Driving Activity

Steps to encourage private participation in mineral exploration

In India, the focus of exploration has been on surficial minerals, such as coal and iron ore. Meanwhile, globally, the largest proportion of exploration spends are on gold, base metals (such as copper, lead and zinc), and diamonds. To boost India’s exploration activities, the government attempted to inspire private participation in exploration operations with the im­p­lementation of the New Mineral Exploration Poli­cy in 2016. In addition, the National Mineral Explo­ration Trust (NMET) was established to promote exploration and prevent unlawful mining.

The National Mineral Policy, 2019, is a step forward in the field of mineral exploration. The policy will encourage private players to conduct exploration activities by providing a right of first refusal at auctions, a simplified and transparent clearance process, and other relevant measures in accordance with worldwide practices.

Mines and Minerals (Development and Regulation) Amendment Act, 2021

The Mines and Minerals (Development and Regulation) Act, 1957 (MMDR Act), was amended through the Mines and Minerals (Develop­m­ent and Regulation) Amendment Act, 2021, which was notified on March 28, 2021, to boost mineral production, improve ease of doing business in the country and increase the contribution of mineral production to the GDP. Various simplifications were made in the exploration re­gime, such as making the NMET an auto­nomous body, allowing notification of private entities un­der Section 4(1) of the MMDR Act for conducting exploration, enabling funding of eligible private exploration agencies by the NMET, and establishing a seamless prospecting licen­cse-cum-mining lease (composite licence). Seve­ral modifications were also made in the exploration nor­ms to provide flexibility. These include: allowing the granting of mining leases for limestone, iron ore and bauxite with surficial deposits at the G3 level of exploration; allowing the reass­e­s­s­ment of re­so­urces for ex­pi­red, terminated, surrendered or la­p­s­­ed mines on the basis of available re­ports of exploration before auctions; allowing the auction of composite licences at the G4 level for all minera­ls; and establishing the definition of various sta­ges of exploration, exploration norms for different types of deposits, and reporting templates.

Government initiatives

The Indian government has taken a number of measures to enhance mineral exploration and mining activities in the country. As per the Dissemination Policy, 2019, of the Geographical Survey of India (GSI), all reports of mineral exploration, baseline data generation and fundamental geosciences are to be made available to all stakeholders through the GSI portal. Moreover, the GSI has taken up approximately 250 mineral exploration projects in 2021-22. During the year 2021 (till November), Mineral Exploration Cor­poration Limited (MECL) submitted 39 geological reports on different mineral commodities such as coal, lignite, copper, limestone, iron ore, manganese and magnesite, adding 10,414.36 million tonnes of resources to the national mineral inventory. Out of these 39 reports, 17 reports have been submitted to the NMET.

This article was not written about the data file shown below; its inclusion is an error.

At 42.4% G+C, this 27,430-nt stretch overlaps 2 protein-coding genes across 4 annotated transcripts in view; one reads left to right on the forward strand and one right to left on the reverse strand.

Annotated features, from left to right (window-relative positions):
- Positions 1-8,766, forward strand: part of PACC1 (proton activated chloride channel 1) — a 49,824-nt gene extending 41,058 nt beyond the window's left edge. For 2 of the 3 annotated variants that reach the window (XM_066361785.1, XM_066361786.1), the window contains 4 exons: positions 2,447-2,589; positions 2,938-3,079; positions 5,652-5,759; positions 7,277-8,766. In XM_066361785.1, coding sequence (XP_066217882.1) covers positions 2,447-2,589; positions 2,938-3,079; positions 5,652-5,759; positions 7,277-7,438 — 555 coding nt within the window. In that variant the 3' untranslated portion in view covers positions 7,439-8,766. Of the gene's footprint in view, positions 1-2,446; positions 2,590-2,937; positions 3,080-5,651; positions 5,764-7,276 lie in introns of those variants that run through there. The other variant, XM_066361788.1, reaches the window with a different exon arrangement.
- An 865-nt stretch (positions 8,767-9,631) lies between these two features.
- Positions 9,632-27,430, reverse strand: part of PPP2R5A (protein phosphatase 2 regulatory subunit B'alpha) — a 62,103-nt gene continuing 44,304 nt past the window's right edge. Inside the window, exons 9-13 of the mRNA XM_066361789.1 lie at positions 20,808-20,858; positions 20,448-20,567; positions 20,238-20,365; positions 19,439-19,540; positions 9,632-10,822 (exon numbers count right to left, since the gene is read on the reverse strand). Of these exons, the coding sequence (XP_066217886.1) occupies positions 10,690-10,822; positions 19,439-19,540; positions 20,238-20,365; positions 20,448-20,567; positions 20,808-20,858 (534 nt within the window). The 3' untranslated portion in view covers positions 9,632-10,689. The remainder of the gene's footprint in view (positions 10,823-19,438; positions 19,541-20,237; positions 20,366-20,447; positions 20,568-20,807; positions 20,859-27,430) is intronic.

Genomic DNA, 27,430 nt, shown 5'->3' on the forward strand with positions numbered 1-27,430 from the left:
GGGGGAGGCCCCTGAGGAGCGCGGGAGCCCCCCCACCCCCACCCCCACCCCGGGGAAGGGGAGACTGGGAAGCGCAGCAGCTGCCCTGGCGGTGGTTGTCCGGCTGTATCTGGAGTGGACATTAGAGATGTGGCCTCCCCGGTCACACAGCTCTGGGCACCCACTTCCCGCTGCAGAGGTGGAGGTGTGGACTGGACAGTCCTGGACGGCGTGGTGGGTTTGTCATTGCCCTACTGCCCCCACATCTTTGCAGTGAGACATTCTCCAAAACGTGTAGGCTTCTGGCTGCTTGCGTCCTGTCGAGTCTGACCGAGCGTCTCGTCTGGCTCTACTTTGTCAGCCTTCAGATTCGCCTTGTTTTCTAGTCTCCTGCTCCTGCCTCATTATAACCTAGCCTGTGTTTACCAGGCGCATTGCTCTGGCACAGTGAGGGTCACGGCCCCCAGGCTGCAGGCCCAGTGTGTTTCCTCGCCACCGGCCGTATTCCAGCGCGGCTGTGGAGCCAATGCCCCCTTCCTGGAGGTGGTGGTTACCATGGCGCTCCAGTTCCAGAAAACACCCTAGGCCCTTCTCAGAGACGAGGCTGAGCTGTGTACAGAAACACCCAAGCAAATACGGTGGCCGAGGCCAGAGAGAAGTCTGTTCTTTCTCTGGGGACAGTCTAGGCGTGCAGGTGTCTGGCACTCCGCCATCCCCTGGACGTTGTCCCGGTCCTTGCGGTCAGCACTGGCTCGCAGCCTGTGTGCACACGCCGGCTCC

The government has signed MoU with Odisha Mineral Exploration Corporation Limited (OMECL), Bhu­ba­neswar, for carrying out detailed exploration and related works in Odisha. MECL has also signed an MoU with Central Mine Plan­ning and Design Institute (CMPDIL), Ranchi, for detailed energy and non-coal exploration in CMPDIL blocks. Furthermore, MECL has signed an MoU with the Directorate of Mines and Geo­logy (DMG), Goa, to expedite assessment of mineral resourc­es and take up exploration of mineral acreage to finalise mineral blocks for auctioning. Recent amendments such as the MMDR Amendment Act 2021; the Mineral (Auction) Second Amend­ment Rules, 2021; and the Minerals (Evi­dence of Mineral Contents) Amend­ment Rules will pave the way for states to expedite the auction process of their mineral acre­ages, making the role of the DMG, Gov­ernment of Goa, crucial in the process of ass­essment and allocation of their mineral acre­ages. MECL will analyse mineral resources by performing a variety of geoscientific explorations, as well as finalise the mineral blocks to be auctioned and establish the state’s mineral inventory, following the signing of the MoU. Meanwhile, the Karna­taka government has decided to release a grant of Rs 652.3 million to the Kudremukh Iron Ore Company and MECL to identify mining areas in the state.

Madhya Pradesh’s DMG and Madhya Pra­desh State Mining Corporation Limited have si­gn­ed an agreement to carry out exploration and related works for mineral acreages in Ma­dhya Pradesh. MECL will also carry out exploration of iron ore, sillimanite and rare earth elements in the districts of Nagaon, Karbi Anglong and Goal­para for the next five years. These initiatives re­pre­sent a turning point in India’s economic growth.

Future roadmap

The National Mineral Policy, which was implemented in 2019, presents significant investme­nt opportunities in India. Going forward, specialised venture capital-based exploration companies need to be incentivised to undertake deep exploration using advanced technologies. India’s mining sector is expected to undergo significant changes in the coming years as a result of schemes such as Make in India, the Smart Cities Mission and rural electrification, as well as increased infrastructure development.

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